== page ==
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AKP (the Justice and Development Party) adeptly uses foreign policy to advance its domestic drive for power. It favors Muslim solidarity, muscular nationalism, and mercantilism to outflank more Islamist and nationalist political opponents. And it favors them even when the choice puts Turkey at odds with the United States, a NATO ally, and the European Union, which it officially aspires to join. These preferences are evident in policies toward Turkey’s Arab neighbors and Iran and toward Israel, Cyprus, and Armenia. Recognizing the political motivations for AKP’s foreign policies better might enable Western governments to rise to the challenges they pose.

Carol Migdalovitz
Carol Migdalovitz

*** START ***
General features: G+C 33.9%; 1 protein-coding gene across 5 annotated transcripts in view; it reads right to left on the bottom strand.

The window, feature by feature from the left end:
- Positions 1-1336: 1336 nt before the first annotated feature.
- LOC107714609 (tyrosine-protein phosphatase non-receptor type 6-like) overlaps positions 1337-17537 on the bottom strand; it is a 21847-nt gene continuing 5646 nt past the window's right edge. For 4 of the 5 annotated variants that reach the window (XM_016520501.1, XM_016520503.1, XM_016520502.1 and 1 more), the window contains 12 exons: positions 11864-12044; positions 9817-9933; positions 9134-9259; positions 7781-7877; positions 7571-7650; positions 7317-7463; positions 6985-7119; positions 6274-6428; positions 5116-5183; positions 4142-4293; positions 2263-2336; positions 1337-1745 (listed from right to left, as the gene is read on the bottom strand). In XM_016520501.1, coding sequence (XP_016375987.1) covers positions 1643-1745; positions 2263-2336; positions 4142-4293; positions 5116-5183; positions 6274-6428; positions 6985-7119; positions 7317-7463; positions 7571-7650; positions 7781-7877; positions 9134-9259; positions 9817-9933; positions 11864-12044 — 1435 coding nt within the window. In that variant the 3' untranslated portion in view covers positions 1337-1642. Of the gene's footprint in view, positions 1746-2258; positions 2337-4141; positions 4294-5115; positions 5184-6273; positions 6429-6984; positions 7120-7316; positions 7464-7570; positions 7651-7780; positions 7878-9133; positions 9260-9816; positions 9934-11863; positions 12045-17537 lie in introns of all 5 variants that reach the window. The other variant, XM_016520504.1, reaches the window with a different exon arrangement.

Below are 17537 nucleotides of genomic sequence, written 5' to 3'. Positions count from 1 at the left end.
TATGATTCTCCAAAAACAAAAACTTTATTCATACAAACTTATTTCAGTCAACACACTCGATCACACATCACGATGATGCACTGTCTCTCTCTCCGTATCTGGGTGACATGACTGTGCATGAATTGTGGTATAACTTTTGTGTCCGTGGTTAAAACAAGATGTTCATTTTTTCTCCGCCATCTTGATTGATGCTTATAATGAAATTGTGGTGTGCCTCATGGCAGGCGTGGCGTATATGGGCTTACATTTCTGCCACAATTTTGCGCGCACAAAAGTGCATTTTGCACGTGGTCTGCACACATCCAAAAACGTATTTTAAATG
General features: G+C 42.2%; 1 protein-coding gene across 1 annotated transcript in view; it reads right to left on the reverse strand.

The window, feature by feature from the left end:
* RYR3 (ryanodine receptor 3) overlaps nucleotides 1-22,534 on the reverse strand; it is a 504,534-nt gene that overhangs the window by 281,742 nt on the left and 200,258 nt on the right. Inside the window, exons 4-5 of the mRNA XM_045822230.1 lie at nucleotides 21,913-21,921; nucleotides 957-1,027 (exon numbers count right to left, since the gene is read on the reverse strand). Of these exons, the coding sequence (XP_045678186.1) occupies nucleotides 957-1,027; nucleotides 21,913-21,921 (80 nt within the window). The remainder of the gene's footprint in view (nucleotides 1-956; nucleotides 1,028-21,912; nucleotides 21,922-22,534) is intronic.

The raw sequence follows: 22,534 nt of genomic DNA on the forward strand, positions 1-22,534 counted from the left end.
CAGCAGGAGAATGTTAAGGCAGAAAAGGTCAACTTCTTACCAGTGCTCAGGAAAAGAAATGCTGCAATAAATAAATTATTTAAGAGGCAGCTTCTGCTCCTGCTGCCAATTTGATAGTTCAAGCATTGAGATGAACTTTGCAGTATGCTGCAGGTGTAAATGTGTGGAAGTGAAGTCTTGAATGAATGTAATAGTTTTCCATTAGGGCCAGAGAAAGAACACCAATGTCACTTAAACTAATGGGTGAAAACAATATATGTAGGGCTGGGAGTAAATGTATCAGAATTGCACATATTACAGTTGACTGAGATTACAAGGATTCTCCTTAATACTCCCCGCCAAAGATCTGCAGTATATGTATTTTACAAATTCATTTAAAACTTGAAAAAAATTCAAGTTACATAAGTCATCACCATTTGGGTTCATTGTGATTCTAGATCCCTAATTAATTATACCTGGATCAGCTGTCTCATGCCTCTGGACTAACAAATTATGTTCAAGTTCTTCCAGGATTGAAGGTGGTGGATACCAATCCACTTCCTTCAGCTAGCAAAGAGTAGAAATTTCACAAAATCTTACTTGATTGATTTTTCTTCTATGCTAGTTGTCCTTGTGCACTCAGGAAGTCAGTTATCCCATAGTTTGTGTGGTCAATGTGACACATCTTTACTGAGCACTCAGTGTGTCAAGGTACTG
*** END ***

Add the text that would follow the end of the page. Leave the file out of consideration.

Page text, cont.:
This issue was published in collaboration with the Friedrich Naumann Foundation Turkey Office.
Foreword The 75th issue of TPQ comes at a time when the world is still in the grips of the COVID-19 pandemic. While not a new phenomenon, the concurrent swell in digital disinformation and misinformation has complicated the public health response on both sides of the Atlantic, as well as further eroded democratic values. Our Fall 2020 issue focuses on key challenges related to disinformation and...